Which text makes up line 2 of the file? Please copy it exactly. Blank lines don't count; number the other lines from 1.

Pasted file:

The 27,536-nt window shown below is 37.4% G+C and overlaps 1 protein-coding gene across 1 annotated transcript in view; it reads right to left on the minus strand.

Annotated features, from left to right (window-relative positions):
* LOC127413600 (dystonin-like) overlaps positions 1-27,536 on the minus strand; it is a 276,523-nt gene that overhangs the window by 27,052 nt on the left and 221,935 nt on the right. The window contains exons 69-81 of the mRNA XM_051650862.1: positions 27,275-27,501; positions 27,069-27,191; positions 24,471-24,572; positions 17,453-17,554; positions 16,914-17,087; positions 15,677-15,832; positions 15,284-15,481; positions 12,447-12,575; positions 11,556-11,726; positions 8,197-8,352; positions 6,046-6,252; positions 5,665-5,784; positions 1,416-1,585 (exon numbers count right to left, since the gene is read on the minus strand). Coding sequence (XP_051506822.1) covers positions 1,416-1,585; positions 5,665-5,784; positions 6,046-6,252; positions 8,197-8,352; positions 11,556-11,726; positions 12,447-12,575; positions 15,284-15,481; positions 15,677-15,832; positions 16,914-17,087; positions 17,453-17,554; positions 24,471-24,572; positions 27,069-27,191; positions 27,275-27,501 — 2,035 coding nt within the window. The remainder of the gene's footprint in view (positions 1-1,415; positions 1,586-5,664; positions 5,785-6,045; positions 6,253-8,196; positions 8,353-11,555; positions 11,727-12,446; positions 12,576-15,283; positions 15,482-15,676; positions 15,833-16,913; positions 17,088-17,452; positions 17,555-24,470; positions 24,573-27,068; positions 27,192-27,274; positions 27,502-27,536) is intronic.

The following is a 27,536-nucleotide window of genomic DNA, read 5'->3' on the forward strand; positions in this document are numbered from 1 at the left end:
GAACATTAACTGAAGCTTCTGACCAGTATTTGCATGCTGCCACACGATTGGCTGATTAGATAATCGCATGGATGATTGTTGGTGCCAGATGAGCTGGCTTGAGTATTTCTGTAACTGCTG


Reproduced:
Annotated features, from left to right (window-relative positions):